Apple is reportedly prepping an LTE version of its smartwatch—a move that will divorce the wrist-worn gadget from a user’s iPhone and offer mobile carriers a brand-new revenue stream.
As it stands, the Apple Watch acts as an extension to the iPhone, incapable of fetching new information without the user’s phone in range. It simply connects to the main handset via Bluetooth, and ports content from maps and iTunes, republishes iPhone texts and app notifications, and issues calendar alerts, among other things. Some versions do have GPS for run-tracking and the like, but that’s as far as it goes.
Now, reports have surfaced that a new, cellular-enabled version of the wearable will hit the market by the end of the year. With LTE on board, users will be able to leave their iPhones at home when taking a run, or can leave them charging while in meetings at work, and still get their communications alerts and stream music. The launch will be a timely follow-on for the already-announced debut of WatchOS 4, which Apple said will have more Siri voice-enabled features, plus the ability to connect to gym equipment, send payments in iMessage and display news stories. The potential for a rash of cool new connected apps is palpable.
For all the benefits to consumers, the positives for carriers could be extensive as well.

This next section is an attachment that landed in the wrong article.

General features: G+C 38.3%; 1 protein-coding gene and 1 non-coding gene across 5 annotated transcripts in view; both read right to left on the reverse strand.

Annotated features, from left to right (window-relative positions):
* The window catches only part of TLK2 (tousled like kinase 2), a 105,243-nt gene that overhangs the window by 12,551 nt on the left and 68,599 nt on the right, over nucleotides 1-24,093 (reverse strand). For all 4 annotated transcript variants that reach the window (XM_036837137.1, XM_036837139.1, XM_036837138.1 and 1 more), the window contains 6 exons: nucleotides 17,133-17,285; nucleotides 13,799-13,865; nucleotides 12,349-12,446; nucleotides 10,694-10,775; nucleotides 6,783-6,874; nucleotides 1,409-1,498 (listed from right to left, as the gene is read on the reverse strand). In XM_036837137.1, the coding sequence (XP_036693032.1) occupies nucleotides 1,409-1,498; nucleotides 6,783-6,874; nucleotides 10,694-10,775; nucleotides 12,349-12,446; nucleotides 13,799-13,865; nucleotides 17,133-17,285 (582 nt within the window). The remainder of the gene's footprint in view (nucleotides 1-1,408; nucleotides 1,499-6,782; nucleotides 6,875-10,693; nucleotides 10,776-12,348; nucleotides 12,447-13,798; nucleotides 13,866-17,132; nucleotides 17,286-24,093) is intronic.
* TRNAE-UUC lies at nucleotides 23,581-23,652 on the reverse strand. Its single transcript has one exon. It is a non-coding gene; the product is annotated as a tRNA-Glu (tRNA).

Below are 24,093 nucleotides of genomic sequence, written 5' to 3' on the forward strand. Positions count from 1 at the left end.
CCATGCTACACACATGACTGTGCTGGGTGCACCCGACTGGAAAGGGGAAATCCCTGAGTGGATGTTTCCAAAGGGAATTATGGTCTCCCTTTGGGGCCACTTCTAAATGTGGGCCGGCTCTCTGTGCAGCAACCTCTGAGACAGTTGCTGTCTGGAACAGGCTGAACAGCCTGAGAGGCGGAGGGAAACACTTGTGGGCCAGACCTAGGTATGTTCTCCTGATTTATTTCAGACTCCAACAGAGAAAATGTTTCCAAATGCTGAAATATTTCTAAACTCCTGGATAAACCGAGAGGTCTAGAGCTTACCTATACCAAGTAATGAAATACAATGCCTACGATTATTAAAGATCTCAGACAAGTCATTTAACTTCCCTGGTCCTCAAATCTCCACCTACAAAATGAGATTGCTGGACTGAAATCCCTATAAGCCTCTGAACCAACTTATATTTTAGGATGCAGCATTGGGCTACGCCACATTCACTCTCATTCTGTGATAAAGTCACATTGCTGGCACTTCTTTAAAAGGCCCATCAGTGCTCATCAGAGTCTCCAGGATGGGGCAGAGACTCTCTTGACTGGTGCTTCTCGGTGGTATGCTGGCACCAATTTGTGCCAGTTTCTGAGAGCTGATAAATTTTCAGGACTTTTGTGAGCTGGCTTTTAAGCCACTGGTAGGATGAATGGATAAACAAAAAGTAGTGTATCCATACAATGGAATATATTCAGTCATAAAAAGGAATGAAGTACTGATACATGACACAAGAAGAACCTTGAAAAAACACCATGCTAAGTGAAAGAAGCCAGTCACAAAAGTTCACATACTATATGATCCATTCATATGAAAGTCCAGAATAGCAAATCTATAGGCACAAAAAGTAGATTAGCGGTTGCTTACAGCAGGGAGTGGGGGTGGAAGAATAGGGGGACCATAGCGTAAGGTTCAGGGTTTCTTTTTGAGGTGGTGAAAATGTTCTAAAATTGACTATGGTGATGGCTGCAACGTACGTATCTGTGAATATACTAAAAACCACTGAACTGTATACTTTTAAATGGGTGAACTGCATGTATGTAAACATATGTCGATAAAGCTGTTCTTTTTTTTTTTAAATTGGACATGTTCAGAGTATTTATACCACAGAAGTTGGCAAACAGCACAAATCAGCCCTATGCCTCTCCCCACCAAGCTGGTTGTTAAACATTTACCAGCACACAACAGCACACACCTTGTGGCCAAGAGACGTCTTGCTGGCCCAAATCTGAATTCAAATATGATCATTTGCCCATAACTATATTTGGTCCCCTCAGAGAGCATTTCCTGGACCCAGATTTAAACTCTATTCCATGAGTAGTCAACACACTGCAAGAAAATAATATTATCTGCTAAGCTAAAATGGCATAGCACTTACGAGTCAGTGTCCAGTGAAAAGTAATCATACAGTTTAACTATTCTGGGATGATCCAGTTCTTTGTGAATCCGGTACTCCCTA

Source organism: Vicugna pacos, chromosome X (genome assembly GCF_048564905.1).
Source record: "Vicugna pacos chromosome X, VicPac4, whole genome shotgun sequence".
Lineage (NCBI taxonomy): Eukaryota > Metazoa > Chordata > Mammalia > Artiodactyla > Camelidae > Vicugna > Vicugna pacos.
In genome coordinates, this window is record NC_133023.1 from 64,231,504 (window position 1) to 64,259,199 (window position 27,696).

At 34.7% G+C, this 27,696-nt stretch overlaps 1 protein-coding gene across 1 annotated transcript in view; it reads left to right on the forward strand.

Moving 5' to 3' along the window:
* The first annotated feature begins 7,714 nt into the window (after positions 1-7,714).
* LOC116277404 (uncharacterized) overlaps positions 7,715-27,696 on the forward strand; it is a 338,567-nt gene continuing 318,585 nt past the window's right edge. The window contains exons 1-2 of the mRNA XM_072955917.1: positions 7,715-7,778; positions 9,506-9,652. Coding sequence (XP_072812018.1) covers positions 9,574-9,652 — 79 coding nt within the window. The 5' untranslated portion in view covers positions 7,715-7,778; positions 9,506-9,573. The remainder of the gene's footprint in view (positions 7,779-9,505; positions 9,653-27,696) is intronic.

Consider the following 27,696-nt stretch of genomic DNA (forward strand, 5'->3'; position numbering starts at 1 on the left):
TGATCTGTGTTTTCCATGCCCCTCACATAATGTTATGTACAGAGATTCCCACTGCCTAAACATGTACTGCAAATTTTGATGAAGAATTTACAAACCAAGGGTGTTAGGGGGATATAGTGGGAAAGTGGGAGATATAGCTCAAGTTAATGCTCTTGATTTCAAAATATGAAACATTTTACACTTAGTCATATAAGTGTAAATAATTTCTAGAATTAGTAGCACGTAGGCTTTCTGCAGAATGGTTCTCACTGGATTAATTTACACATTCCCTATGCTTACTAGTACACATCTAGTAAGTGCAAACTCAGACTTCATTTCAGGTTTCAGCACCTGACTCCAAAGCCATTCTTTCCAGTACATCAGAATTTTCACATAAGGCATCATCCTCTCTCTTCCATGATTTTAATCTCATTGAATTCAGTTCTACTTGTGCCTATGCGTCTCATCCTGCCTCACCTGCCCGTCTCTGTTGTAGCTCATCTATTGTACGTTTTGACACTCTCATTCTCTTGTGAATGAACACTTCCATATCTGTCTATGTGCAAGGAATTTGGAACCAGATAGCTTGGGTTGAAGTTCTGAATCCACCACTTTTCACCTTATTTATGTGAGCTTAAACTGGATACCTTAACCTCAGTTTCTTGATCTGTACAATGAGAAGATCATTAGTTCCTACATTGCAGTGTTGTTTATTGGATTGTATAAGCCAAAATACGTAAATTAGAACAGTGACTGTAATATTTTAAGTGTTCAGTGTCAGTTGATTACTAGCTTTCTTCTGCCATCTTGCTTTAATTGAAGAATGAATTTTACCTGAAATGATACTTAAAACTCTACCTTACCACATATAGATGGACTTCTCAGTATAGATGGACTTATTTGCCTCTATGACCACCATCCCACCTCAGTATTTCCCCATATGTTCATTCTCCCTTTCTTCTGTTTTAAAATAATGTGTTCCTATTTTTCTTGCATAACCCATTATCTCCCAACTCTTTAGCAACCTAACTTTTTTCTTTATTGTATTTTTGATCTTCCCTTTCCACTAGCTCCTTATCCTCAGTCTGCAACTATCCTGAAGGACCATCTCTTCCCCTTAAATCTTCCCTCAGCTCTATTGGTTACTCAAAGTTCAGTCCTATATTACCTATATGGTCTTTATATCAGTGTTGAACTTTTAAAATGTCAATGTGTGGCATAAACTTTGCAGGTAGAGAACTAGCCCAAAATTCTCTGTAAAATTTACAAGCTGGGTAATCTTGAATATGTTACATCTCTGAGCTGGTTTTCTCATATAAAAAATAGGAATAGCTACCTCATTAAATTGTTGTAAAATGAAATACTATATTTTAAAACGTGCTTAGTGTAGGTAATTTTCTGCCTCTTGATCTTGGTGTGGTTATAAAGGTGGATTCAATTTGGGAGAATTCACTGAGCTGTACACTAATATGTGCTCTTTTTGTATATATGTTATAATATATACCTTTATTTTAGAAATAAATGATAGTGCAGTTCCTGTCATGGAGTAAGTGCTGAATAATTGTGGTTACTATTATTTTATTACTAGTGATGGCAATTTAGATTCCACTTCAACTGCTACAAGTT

Bloomberg cited unnamed sources in reporting that Apple is already in talks with carriers in the U.S. and Europe about distribution for the device, which will rely on Intel chips. The Big Four—AT&T, Verizon Wireless, Sprint and T-Mobile USA—have all said yes to adding the device into their portfolios, sources said.
If an LTE Apple Watch makes it to market, volumes could be significant: During Apple’s earnings call last week, CEO Tim Cook said that sales of the watch even without LTE were up more than 50% in the fiscal third quarter, though he didn’t break out hard numbers. As a standalone device, its appeal would be greatly widened, according to analysts.
“It would be a game changer,” Gene Munster, co-founder of Loup Ventures, told Bloomberg. “If they could deliver an experience that isn’t tethered to an iPhone, it could kick-start a new direction for the business.”
Sprint has carried noncellular Apple Watches in the past, and recently put them on clearance. But an LTE-ready device would be a different animal. Carriers already have ancillary portfolios of cellular smartwatches for Android, which don’t seem to be going anywhere; adding Apple Watch to the mix would undeniably widen their target market.
As for pricing, we can only speculate from the existing market. Verizon, for instance, offers LTE-enabled Android-compatible smartwatches with required contracts from Samsung and Fitbit ($200 and $150, respectively), as well as its own branded Verizon Wear24 watch ($300), hybrids from Fossil and Garmin ($150 and $175, respectively) and lower-end LG Gizmos (under $100 each).
AT&T has a similar portfolio but, notably, offers the top-tier Android-ready LG Watch Sport for $350. Sprint and T-Mobile have their own comparable offers as well. An LTE Apple Watch will almost certainly fall towards the top end of the going range, and in some cases may set the upper limit.
So, consumers will have a choice—much as they do with iPads—to pay more upfront for a watch that has no LTE, or pay a smaller device cost along with committing to a two-year contract for one that does.
Apple, Intel and the carriers have yet to comment on the reports.